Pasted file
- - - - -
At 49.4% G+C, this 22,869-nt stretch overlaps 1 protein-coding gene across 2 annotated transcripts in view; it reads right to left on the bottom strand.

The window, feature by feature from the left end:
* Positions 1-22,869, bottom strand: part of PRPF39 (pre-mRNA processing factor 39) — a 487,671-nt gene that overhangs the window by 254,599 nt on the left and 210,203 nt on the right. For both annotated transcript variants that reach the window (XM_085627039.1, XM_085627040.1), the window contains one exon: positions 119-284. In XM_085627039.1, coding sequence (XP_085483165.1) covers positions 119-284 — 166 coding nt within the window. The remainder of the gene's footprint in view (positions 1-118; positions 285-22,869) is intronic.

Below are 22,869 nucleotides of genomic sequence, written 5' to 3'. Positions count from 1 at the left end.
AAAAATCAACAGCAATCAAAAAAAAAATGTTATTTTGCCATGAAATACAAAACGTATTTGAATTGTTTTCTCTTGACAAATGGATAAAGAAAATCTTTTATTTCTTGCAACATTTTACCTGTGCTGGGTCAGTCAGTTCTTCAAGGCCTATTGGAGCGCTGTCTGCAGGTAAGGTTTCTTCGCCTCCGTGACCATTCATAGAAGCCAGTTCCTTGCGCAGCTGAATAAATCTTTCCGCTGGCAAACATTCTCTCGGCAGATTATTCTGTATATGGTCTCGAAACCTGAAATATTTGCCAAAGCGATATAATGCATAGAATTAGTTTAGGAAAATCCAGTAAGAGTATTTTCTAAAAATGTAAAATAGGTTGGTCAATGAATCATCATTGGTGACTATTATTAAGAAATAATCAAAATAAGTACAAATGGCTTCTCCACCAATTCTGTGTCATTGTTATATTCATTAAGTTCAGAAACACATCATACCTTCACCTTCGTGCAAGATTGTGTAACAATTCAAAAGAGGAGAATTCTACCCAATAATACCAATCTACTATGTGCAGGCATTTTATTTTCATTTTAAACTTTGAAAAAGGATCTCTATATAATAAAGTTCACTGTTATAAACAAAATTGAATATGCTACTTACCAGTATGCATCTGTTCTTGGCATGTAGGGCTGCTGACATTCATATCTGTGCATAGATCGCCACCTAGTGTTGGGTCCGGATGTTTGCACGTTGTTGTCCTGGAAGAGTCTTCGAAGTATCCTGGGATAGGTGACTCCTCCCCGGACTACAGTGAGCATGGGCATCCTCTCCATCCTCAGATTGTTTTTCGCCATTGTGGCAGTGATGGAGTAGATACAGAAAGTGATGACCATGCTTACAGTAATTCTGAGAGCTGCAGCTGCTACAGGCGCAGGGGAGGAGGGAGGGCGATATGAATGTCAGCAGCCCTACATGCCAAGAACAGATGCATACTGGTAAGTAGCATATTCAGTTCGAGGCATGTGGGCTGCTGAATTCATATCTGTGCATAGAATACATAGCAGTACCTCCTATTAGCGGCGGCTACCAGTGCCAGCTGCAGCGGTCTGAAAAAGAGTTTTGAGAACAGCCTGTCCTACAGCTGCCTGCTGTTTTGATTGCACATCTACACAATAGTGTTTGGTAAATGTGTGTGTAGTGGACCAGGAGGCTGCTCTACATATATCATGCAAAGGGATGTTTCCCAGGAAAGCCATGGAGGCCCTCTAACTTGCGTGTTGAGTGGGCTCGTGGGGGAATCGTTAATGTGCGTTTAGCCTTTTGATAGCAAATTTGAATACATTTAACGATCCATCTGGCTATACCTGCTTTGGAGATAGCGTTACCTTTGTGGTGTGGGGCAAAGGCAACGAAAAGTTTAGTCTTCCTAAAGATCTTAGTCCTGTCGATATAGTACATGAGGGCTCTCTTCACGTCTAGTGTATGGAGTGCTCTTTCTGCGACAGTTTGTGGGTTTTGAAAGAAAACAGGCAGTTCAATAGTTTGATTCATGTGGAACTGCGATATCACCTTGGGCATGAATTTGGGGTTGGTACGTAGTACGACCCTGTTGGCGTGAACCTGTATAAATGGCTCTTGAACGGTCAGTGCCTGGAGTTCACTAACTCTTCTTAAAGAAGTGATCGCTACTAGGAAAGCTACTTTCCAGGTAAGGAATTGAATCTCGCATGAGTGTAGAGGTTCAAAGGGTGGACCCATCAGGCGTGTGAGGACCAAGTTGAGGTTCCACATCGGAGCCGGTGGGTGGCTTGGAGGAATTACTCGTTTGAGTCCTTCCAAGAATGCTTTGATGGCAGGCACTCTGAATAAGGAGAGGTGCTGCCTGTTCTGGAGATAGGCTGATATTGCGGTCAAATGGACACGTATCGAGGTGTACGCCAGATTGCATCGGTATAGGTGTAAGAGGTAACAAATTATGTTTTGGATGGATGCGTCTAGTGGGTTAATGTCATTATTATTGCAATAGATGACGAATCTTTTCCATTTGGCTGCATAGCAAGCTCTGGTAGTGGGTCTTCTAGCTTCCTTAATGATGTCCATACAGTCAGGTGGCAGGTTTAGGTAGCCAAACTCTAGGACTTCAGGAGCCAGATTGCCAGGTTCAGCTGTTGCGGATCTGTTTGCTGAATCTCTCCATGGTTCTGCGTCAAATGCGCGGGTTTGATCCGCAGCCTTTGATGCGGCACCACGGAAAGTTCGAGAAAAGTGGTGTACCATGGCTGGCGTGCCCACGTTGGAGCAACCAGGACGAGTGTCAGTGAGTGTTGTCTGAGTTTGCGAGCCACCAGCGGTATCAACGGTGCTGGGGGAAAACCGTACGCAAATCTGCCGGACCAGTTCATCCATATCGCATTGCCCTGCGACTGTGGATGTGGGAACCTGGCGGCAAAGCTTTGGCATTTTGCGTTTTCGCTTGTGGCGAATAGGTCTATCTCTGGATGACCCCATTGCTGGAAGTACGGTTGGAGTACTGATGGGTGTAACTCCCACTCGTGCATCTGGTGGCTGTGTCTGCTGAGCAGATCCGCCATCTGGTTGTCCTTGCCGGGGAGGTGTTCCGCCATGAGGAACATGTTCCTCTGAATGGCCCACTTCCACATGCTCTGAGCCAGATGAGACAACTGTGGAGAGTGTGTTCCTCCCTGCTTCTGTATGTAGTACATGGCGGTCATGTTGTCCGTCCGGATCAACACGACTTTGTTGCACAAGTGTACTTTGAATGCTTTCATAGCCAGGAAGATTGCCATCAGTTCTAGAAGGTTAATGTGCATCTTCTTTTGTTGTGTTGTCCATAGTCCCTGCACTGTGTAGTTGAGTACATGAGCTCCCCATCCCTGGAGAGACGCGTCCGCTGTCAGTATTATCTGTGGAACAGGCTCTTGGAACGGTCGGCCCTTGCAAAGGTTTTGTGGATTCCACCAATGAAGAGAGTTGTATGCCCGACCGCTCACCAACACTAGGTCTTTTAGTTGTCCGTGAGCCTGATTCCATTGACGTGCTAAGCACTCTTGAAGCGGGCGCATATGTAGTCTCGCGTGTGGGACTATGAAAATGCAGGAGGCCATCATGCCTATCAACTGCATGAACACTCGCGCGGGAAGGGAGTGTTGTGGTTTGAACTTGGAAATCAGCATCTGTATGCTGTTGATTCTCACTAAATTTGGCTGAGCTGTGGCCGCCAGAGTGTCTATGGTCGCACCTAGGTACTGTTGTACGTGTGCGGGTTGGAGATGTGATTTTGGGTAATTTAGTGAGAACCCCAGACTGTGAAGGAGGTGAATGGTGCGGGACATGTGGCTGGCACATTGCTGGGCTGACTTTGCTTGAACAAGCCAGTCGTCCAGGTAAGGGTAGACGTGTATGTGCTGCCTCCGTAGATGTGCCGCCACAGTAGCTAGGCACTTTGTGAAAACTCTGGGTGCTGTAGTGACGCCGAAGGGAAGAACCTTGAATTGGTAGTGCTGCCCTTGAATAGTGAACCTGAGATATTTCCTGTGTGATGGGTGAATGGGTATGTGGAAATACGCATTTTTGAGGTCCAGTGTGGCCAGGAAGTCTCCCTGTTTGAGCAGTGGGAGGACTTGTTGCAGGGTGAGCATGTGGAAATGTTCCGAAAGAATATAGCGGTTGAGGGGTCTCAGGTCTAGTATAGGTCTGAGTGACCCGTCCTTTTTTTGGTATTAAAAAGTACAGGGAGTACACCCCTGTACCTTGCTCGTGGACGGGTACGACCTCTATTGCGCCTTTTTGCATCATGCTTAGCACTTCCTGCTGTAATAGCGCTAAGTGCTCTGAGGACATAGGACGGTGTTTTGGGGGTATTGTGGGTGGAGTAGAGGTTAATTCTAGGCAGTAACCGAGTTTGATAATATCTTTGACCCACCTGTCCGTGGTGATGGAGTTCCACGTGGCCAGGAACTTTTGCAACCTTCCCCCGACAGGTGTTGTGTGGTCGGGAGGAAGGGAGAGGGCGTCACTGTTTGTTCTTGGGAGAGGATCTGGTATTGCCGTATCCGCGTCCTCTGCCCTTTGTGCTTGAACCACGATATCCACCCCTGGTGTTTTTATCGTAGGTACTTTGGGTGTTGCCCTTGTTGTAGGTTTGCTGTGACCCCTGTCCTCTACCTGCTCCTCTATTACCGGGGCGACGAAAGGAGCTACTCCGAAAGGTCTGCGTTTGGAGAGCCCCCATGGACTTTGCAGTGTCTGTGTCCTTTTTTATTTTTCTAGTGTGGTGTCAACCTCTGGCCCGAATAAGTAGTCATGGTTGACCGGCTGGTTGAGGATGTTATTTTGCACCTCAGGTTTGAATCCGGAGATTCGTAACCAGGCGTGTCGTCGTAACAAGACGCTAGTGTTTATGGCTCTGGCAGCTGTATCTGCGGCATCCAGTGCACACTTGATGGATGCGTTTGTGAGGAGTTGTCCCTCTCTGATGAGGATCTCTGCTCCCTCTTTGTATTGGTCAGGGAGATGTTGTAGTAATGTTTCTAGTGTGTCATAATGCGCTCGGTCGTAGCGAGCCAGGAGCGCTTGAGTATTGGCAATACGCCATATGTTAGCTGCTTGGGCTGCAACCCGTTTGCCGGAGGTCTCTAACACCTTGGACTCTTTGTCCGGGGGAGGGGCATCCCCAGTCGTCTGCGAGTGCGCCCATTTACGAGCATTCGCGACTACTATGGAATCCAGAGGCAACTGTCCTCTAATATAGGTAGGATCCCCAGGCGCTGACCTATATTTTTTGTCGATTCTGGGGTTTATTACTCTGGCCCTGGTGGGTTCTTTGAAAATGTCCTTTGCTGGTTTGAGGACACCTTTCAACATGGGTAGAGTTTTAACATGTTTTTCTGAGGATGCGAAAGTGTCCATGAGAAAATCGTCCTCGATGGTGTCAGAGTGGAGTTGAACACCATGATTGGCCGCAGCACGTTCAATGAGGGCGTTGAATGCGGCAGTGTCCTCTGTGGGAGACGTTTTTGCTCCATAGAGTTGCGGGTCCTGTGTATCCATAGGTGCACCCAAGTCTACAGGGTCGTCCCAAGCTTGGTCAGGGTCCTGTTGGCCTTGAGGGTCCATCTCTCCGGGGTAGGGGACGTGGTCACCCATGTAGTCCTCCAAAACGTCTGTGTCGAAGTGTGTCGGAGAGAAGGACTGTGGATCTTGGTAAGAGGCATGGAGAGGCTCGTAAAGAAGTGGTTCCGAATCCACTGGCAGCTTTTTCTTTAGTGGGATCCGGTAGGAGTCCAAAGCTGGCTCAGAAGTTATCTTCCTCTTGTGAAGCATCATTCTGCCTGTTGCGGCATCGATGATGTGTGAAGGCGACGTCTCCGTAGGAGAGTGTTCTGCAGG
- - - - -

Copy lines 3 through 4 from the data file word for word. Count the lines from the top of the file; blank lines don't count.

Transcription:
* Positions 1-22,869, bottom strand: part of PRPF39 (pre-mRNA processing factor 39) — a 487,671-nt gene that overhangs the window by 254,599 nt on the left and 210,203 nt on the right. For both annotated transcript variants that reach the window (XM_085627039.1, XM_085627040.1), the window contains one exon: positions 119-284. In XM_085627039.1, coding sequence (XP_085483165.1) covers positions 119-284 — 166 coding nt within the window. The remainder of the gene's footprint in view (positions 1-118; positions 285-22,869) is intronic.

Below are 22,869 nucleotides of genomic sequence, written 5' to 3'. Positions count from 1 at the left end.